Eric observes that when people arrive here it is impossible to get a sense of HOW BIG this place is. The first time he visited was probably a decade ago and it was just staggering how huge the operation is. He wonders can Michel put that into some kind of scale for us? Their yearly turnover is four point seven billion euro. And that means they sold last year 10 billion stems or products. Wow. One stem is one product, one plant is one product, but that's quite more than the number of people on the earth.

Eric would like for Michel to talk about the footprint of this building. This is one of the largest buildings in the world. In fact number five of the largest buildings. When you take the square meters, the surface of the building is 1.4 million square meters. And that's more than the surface of Monaco for instance. Wow, that's incredible.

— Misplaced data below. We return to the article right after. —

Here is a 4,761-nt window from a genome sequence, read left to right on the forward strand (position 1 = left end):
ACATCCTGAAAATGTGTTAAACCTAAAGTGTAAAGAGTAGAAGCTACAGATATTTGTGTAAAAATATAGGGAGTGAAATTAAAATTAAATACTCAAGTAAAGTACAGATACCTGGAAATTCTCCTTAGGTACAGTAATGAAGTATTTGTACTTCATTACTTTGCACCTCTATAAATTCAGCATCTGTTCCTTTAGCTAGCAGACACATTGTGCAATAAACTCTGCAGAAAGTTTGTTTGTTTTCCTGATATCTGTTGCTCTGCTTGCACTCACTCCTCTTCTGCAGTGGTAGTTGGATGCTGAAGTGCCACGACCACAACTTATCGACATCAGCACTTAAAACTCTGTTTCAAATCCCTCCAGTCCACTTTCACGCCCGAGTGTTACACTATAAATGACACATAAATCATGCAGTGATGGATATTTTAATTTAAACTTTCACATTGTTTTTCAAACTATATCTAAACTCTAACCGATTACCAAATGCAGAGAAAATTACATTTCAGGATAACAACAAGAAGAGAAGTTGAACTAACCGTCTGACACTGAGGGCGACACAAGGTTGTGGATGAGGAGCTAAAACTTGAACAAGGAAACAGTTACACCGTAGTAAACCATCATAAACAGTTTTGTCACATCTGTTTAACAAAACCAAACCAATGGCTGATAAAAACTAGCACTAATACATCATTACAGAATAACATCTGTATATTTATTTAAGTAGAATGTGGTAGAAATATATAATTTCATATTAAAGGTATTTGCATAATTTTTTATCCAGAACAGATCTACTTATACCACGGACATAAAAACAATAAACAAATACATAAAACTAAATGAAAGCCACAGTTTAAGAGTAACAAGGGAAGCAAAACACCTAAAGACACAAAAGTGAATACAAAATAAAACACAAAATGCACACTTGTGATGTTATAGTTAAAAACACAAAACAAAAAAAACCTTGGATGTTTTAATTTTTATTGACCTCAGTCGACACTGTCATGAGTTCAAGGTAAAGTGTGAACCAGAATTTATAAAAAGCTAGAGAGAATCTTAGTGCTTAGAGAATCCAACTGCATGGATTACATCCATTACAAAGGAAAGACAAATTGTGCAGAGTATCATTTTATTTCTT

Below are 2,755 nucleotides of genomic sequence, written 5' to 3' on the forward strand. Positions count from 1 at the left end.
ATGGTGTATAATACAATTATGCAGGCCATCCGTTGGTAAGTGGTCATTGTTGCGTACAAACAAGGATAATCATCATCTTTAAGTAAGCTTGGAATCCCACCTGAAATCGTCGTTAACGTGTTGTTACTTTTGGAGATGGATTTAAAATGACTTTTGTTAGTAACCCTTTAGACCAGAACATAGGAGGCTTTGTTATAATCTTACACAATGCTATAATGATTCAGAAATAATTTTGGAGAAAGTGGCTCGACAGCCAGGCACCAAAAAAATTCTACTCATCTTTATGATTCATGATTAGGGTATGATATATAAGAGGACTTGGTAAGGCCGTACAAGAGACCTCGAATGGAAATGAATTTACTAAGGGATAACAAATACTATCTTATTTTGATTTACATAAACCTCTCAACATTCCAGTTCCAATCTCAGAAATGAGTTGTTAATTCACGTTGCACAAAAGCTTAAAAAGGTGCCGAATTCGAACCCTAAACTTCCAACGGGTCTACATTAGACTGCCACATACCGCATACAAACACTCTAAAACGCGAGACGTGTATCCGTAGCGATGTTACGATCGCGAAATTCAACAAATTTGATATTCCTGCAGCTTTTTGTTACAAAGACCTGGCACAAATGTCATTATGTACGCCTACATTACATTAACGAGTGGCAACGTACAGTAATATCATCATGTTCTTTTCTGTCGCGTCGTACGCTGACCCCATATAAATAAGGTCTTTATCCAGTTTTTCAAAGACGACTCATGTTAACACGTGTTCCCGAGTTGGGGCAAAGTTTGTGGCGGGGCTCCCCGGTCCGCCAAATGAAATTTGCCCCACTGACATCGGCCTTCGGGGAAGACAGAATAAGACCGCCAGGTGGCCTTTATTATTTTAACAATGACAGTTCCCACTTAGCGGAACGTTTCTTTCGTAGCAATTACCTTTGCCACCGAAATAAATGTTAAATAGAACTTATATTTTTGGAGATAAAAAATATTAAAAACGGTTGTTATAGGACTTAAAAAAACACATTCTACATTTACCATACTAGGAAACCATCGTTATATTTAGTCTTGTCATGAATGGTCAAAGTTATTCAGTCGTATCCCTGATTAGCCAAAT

Eric would like for Michele to talk a little about the LOGISTICS because there's so much product that moves through here. It is fascinating when you look at the operation in motion, all these carts whizzing around and you've got to keep up with everything from the plane, into the cold storage, then through the entire process of it being sold, then shipped to the buyer. How does that work? Their products come from several parts of the world. For instance Africa, Kenya and Ethiopia are large growers and they bring the products to this auction. That means that they have to have good logistics from Kenya to the Amsterdam airport and of course from the Amsterdam airport to their premises here in Aalsmeer. They also have products from growers in the Netherlands. Approximately fifty percent of all flowers are coming from Holland. They are brought to this venue the evening before or in the night before so they can start with the auction at six o'clock in the morning. They do everything they can to make sure that all the products that are sold leave their logistics place at approximately one o'clock in the afternoon.